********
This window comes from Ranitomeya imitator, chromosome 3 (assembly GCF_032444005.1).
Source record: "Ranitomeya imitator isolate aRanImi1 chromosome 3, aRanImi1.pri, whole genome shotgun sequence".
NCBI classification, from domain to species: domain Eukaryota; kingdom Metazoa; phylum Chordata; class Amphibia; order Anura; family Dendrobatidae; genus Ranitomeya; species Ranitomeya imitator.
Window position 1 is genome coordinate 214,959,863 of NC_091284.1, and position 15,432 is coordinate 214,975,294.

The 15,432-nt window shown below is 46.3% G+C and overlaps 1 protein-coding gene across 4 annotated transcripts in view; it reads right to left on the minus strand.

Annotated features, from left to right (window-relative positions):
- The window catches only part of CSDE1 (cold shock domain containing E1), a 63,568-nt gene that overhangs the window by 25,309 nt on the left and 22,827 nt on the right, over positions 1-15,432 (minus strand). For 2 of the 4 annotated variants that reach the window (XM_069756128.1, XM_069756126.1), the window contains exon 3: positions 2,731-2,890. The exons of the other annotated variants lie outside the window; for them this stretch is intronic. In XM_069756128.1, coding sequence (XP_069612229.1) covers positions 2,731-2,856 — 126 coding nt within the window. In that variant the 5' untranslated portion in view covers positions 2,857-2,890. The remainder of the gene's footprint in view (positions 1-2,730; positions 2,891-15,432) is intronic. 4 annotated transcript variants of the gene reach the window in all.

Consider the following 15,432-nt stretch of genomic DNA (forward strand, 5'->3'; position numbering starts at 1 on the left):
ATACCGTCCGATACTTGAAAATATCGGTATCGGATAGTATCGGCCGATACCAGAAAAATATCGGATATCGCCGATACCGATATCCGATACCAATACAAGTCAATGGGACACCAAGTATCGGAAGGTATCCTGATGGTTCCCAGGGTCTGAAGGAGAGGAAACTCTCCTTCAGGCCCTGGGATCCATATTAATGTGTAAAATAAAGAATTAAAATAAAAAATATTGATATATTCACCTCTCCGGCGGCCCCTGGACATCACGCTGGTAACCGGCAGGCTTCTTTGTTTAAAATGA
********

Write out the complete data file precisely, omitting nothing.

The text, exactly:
This window comes from Ranitomeya imitator, chromosome 3 (assembly GCF_032444005.1).
Source record: "Ranitomeya imitator isolate aRanImi1 chromosome 3, aRanImi1.pri, whole genome shotgun sequence".
NCBI classification, from domain to species: domain Eukaryota; kingdom Metazoa; phylum Chordata; class Amphibia; order Anura; family Dendrobatidae; genus Ranitomeya; species Ranitomeya imitator.
Window position 1 is genome coordinate 214,959,863 of NC_091284.1, and position 15,432 is coordinate 214,975,294.

The 15,432-nt window shown below is 46.3% G+C and overlaps 1 protein-coding gene across 4 annotated transcripts in view; it reads right to left on the minus strand.

Annotated features, from left to right (window-relative positions):
- The window catches only part of CSDE1 (cold shock domain containing E1), a 63,568-nt gene that overhangs the window by 25,309 nt on the left and 22,827 nt on the right, over positions 1-15,432 (minus strand). For 2 of the 4 annotated variants that reach the window (XM_069756128.1, XM_069756126.1), the window contains exon 3: positions 2,731-2,890. The exons of the other annotated variants lie outside the window; for them this stretch is intronic. In XM_069756128.1, coding sequence (XP_069612229.1) covers positions 2,731-2,856 — 126 coding nt within the window. In that variant the 5' untranslated portion in view covers positions 2,857-2,890. The remainder of the gene's footprint in view (positions 1-2,730; positions 2,891-15,432) is intronic. 4 annotated transcript variants of the gene reach the window in all.

Consider the following 15,432-nt stretch of genomic DNA (forward strand, 5'->3'; position numbering starts at 1 on the left):
ATACCGTCCGATACTTGAAAATATCGGTATCGGATAGTATCGGCCGATACCAGAAAAATATCGGATATCGCCGATACCGATATCCGATACCAATACAAGTCAATGGGACACCAAGTATCGGAAGGTATCCTGATGGTTCCCAGGGTCTGAAGGAGAGGAAACTCTCCTTCAGGCCCTGGGATCCATATTAATGTGTAAAATAAAGAATTAAAATAAAAAATATTGATATATTCACCTCTCCGGCGGCCCCTGGACATCACGCTGGTAACCGGCAGGCTTCTTTGTTTAAAATGA